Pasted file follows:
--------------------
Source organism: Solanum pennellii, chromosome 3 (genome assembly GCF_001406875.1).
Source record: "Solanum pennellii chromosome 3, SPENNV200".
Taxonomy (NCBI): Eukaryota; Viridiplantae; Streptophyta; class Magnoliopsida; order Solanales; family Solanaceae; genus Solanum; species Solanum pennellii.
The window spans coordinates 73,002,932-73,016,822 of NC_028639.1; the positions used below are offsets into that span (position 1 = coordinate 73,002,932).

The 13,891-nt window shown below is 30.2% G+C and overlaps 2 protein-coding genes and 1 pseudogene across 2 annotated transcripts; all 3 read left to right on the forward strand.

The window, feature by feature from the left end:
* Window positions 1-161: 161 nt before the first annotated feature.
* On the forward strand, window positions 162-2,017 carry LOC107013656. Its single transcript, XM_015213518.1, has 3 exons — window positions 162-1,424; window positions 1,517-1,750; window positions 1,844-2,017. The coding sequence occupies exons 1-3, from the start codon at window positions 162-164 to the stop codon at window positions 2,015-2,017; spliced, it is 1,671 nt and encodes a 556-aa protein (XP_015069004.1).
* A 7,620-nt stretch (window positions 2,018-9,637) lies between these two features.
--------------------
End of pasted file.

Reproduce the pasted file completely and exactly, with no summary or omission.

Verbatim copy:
Source organism: Solanum pennellii, chromosome 3 (genome assembly GCF_001406875.1).
Source record: "Solanum pennellii chromosome 3, SPENNV200".
Taxonomy (NCBI): Eukaryota; Viridiplantae; Streptophyta; class Magnoliopsida; order Solanales; family Solanaceae; genus Solanum; species Solanum pennellii.
The window spans coordinates 73,002,932-73,016,822 of NC_028639.1; the positions used below are offsets into that span (position 1 = coordinate 73,002,932).

The 13,891-nt window shown below is 30.2% G+C and overlaps 2 protein-coding genes and 1 pseudogene across 2 annotated transcripts; all 3 read left to right on the forward strand.

The window, feature by feature from the left end:
* Window positions 1-161: 161 nt before the first annotated feature.
* On the forward strand, window positions 162-2,017 carry LOC107013656. Its single transcript, XM_015213518.1, has 3 exons — window positions 162-1,424; window positions 1,517-1,750; window positions 1,844-2,017. The coding sequence occupies exons 1-3, from the start codon at window positions 162-164 to the stop codon at window positions 2,015-2,017; spliced, it is 1,671 nt and encodes a 556-aa protein (XP_015069004.1).
* A 7,620-nt stretch (window positions 2,018-9,637) lies between these two features.